"Will Not Taste Death..."

Discussion in '2003 Archive' started by JonathanDT, Sep 23, 2003.

  1. JonathanDT

    JonathanDT
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    What did Jesus mean when he said that some of his disciples wouldn't taste death before they saw Jesus coming in his kingdom?

    Matthew 16:28
    I tell you the truth, some who are standing here will not taste death before they see the Son of Man coming in his kingdom."

    Mark 9:1
    And he said to them, "I tell you the truth, some who are standing here will not taste death before they see the kingdom of God come with power."

    Luke 9:27
    I tell you the truth, some who are standing here will not taste death before they see the kingdom of God."
     
  2. David Mark

    David Mark
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    I think "will not taste death" is that they would still be alive and they would be a witness of the things Jesus was talking about.

    To me it shows that the events were going to happen in their lifetime.

    That verse perplexed me when I first read it years ago. I thought that there might be some of those fellas living today. That would make them almost 2,000 years old. [​IMG] [​IMG]

    Silly me.

    Dave.
     
  3. Grasshopper

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    I've come to believe it means just what it says.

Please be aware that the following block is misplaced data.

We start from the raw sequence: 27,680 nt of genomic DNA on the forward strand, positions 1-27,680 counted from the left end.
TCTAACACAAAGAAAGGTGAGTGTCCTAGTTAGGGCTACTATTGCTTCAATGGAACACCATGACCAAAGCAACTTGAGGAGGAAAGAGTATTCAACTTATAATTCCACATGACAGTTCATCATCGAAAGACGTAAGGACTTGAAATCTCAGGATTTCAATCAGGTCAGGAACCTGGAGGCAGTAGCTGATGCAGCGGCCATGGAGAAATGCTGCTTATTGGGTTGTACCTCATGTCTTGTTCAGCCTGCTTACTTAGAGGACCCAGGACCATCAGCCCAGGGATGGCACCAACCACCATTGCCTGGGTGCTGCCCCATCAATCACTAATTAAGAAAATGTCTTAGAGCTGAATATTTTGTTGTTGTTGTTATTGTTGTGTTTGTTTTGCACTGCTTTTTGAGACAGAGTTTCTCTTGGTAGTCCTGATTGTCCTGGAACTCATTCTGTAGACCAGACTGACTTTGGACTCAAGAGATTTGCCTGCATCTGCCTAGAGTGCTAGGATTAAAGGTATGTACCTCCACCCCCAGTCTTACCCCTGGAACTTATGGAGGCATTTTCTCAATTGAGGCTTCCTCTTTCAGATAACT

4. Doubting Thomas

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    That's a good question. :confused:

    It could be referring to the transfiguration, the description of which follows Christ's statement in all three passages. Any other thoughts?
     
  5. Gunther

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    Me too. That is why I have remained a futurist and not a preterist.

    When did a few of the disciples see Christ in his kingdom?

    THE TRANSFIGURATION.
     
  6. Pastor Larry

    Pastor Larry
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    Good point ... So do I. It is interesting (as was already pointed out) that all three synoptic writers follow this statement with its fulfillment at the Transfiguration. Seems hardly coincidental. It seems that the obvious answer is usually the one overlooked.
     
  7. Carolina Baptist

    Carolina Baptist
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    Many have said that it points to the next chapter when Jesus took Peter, James, and John apart to a high mountain and was transigured into His Glory in their sight.

    Others believe that It is a refrence to the day of Penticost when the Holy Spirit empowered the church to a witness of God's Kingdom in this world.
     
  8. Primitive Baptist

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    How did Peter interpret the fulfillment of what Jesus said? The transfiguration (1 Peter 1:16-18).
     
  9. Grasshopper

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    Everyone likes to look at the next verse and say it must be the transfiguration. However no one wants to look at the preceding verse:

    27 For the Son of man shall come in the glory of his Father with his angels; and then shall he render unto every man according to his deeds.

    So did the angels accompany Jesus in the Transfiguration? Was the Judgement at the Transfiguration? If these verses refer to the Transfiguration then you are much more of a Preterist than I.
     
  10. Tim

    Tim
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    Just how was Jesus "coming in his kingdom" at the transfiguration? Words DO mean things.

    Tim
     
  11. Pastor Larry